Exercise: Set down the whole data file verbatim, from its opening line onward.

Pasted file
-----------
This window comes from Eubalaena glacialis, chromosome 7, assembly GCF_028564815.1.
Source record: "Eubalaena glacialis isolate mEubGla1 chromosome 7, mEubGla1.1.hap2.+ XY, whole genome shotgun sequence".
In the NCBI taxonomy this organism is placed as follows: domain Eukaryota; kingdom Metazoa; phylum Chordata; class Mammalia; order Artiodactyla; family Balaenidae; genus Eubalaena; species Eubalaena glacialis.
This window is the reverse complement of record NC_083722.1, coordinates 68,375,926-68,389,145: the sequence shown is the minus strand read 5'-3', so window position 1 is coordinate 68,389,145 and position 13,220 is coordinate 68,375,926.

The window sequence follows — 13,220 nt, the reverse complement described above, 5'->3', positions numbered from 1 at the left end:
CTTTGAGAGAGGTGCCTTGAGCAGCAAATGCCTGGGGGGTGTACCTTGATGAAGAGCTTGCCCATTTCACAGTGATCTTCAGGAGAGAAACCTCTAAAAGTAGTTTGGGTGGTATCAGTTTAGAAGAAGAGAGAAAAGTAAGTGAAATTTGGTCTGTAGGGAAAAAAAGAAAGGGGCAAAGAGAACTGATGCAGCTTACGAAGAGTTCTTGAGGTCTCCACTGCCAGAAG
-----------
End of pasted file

This window comes from Eubalaena glacialis, chromosome 7, assembly GCF_028564815.1.
Source record: "Eubalaena glacialis isolate mEubGla1 chromosome 7, mEubGla1.1.hap2.+ XY, whole genome shotgun sequence".
In the NCBI taxonomy this organism is placed as follows: domain Eukaryota; kingdom Metazoa; phylum Chordata; class Mammalia; order Artiodactyla; family Balaenidae; genus Eubalaena; species Eubalaena glacialis.
This window is the reverse complement of record NC_083722.1, coordinates 68,375,926-68,389,145: the sequence shown is the minus strand read 5'-3', so window position 1 is coordinate 68,389,145 and position 13,220 is coordinate 68,375,926.

The window sequence follows — 13,220 nt, the reverse complement described above, 5'->3', positions numbered from 1 at the left end:
CTTTGAGAGAGGTGCCTTGAGCAGCAAATGCCTGGGGGGTGTACCTTGATGAAGAGCTTGCCCATTTCACAGTGATCTTCAGGAGAGAAACCTCTAAAAGTAGTTTGGGTGGTATCAGTTTAGAAGAAGAGAGAAAAGTAAGTGAAATTTGGTCTGTAGGGAAAAAAAGAAAGGGGCAAAGAGAACTGATGCAGCTTACGAAGAGTTCTTGAGGTCTCCACTGCCAGAAG